The annual Lyrid meteor shower peaks this weekend on the night of April 21-22 when Earth passes through a stream of debris from Comet C/1861G1 Thatcher. The incoming Lyrid meteoroids have atmospheric entry velocities of 49 km/s, and Lyrid meteors appear swift. A fair proportion are bright, and some leave persistent ionisation trains.
The April Lyrid shower, while relatively modest, brings a welcome upturn in rates for a few nights, particularly around the maximum – this year expected just before dawn on Sunday, April 22 – normally producing observed rates of perhaps 6-8 meteors/hr under the clearest and darkest conditions when the radiant is well up in the sky, corresponding to a corrected Zenithal Hourly Rate (ZHR) around 10. Activity is about this level for 12 hours or so centred on the maximum. At other times, observed Lyrid rates may be only 2-3 meteors/hr.
The best observed Lyrid rates will typically be found after midnight, when the radiant (RA 18h 08m Dec +32°) located some 10 degrees south-west of Vega, near the Lyra/Hercules border, climbs higher in the sky. The radiant elevation approaches a very respectable 66 degrees by 0300 hrs local time.
This year’s peak coincides with a new Moon, so there will be absolutely no interference by moonlight. The promise of a good Lyrid display has prompted NASA to plan an unusual 3D meteor photography experiment combining observations from the ground, a research balloon, and the International Space Station. More details are available on:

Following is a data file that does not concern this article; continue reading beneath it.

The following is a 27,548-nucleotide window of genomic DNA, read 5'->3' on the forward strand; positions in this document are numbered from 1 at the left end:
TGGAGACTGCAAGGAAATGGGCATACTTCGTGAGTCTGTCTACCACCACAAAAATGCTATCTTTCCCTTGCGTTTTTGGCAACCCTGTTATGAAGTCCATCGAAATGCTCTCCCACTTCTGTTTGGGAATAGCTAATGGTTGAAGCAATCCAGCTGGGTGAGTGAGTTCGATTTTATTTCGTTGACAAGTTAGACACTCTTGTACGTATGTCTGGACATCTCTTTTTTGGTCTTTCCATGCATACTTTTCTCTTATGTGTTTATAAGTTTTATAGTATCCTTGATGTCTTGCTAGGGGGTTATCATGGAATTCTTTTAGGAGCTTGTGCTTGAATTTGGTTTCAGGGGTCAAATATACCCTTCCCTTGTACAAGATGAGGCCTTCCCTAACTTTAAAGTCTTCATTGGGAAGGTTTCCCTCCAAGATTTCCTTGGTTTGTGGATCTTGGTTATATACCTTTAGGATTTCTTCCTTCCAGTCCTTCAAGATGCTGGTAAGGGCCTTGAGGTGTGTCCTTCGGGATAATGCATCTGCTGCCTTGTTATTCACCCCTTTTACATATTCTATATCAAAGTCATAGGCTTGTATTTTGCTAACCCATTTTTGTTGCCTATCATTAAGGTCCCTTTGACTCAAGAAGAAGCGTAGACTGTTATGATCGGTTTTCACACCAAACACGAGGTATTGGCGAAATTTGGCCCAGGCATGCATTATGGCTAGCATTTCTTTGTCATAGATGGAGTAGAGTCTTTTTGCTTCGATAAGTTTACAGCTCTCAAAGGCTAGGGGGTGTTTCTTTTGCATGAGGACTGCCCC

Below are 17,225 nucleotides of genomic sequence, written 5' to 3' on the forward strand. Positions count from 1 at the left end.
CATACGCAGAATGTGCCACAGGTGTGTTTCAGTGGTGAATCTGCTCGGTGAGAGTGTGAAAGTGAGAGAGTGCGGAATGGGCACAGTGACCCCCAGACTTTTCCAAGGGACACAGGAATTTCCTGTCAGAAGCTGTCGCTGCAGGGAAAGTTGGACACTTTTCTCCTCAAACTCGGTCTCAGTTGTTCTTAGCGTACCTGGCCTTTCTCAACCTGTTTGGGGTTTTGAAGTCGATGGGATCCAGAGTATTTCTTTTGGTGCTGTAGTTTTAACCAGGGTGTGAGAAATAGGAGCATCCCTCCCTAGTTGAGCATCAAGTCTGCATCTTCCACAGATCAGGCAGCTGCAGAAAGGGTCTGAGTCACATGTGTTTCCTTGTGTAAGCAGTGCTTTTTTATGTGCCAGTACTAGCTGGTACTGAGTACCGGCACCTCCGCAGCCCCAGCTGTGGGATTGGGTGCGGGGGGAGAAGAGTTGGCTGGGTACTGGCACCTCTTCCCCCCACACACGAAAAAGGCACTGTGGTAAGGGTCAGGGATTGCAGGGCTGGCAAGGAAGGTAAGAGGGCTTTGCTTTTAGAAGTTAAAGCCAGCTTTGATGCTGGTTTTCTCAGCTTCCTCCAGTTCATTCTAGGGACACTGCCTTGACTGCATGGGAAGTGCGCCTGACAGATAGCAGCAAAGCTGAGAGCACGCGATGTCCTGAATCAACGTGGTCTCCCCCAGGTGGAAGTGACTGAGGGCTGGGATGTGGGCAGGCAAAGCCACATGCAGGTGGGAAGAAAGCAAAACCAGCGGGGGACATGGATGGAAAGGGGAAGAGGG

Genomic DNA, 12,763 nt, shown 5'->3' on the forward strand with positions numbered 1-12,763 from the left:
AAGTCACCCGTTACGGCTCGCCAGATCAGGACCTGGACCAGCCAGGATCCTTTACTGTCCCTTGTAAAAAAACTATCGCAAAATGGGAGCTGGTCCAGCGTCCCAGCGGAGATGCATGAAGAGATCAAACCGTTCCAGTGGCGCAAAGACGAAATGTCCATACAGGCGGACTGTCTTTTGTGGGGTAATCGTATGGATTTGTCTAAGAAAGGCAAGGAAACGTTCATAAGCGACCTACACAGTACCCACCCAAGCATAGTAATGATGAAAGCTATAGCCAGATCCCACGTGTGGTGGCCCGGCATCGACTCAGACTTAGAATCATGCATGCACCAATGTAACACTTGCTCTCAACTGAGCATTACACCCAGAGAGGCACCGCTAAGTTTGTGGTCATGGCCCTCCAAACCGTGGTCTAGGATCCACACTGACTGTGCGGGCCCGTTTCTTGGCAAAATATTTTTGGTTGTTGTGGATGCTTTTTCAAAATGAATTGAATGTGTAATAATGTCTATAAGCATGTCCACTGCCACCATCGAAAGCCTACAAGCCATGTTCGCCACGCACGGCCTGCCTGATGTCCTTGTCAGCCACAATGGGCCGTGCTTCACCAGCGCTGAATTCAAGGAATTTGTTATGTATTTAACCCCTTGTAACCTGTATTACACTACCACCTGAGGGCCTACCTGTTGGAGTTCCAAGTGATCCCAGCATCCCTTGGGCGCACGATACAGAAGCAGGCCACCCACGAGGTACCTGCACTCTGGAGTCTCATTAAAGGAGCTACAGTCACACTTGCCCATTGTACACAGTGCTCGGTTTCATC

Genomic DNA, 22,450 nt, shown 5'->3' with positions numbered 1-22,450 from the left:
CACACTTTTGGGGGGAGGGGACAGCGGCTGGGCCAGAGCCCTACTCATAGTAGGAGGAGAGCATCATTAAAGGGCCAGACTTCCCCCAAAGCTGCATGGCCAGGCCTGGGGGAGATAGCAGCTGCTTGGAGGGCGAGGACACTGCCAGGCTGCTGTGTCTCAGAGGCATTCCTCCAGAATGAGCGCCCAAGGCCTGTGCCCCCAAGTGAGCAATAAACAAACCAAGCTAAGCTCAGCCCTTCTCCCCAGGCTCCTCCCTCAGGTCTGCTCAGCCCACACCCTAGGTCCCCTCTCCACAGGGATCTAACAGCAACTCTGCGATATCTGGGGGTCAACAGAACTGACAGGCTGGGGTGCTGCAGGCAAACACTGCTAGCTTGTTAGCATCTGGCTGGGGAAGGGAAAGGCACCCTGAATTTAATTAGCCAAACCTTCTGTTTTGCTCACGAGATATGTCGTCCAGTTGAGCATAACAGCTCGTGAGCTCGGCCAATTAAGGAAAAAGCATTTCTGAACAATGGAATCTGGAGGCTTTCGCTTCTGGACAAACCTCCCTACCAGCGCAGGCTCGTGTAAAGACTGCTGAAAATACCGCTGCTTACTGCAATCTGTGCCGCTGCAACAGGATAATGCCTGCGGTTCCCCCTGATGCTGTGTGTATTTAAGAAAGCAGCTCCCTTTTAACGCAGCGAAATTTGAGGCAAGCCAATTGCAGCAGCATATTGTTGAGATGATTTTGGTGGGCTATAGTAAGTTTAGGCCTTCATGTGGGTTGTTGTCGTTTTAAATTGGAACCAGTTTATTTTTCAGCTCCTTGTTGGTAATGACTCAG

Although Lyrid activity is generally rather modest, unmapped filaments of dust laid down by the comet occasionally trigger outbursts in rates – most recently in 1982 when, for a couple of hours, a ZHR around 200 was attained. While there is no expectation of enhanced activity in 2012, the Lyrids have sprung surprises on us in the past, and remain a shower very much worth observing.
John W. Mason, Director, BAA Meteor Section
Saturn is at opposition on 15 April 2012 in the constellation of Virgo. With a magnitude of 0.2, it lies north east of Virgo’s brightest star, Spica (magnitude 0.98).
The north pole of the planet (and hence the north face of the rings) is iinclined by ~13.8 degrees towards the Earth. Small telescopes should be able to detect Cassini’s division in each ansae.
Small telescopes should also be able to detect what appears to be a single broad dark band in the planet’s northern hemisphere. This spans the latitudes of the classical North Equatorial and North Temperate belts.
Higher resolution observations reveal a lighter zone within this band at the approximate latitude of last year’s great northern hemisphere storm. Higher resolution observations have also detected some residual storm activity at this latitude.
A brighter bluish coloured zone is visible further north.
Recently on 12 April an image taken by Anthony Wesley showed a bright spot at an approximate latitude of 55 degrees N and an approximate System 3 longitude of 312 degrees. Further observations are required of this feature.
Mike Foulkes. Saturn Section director.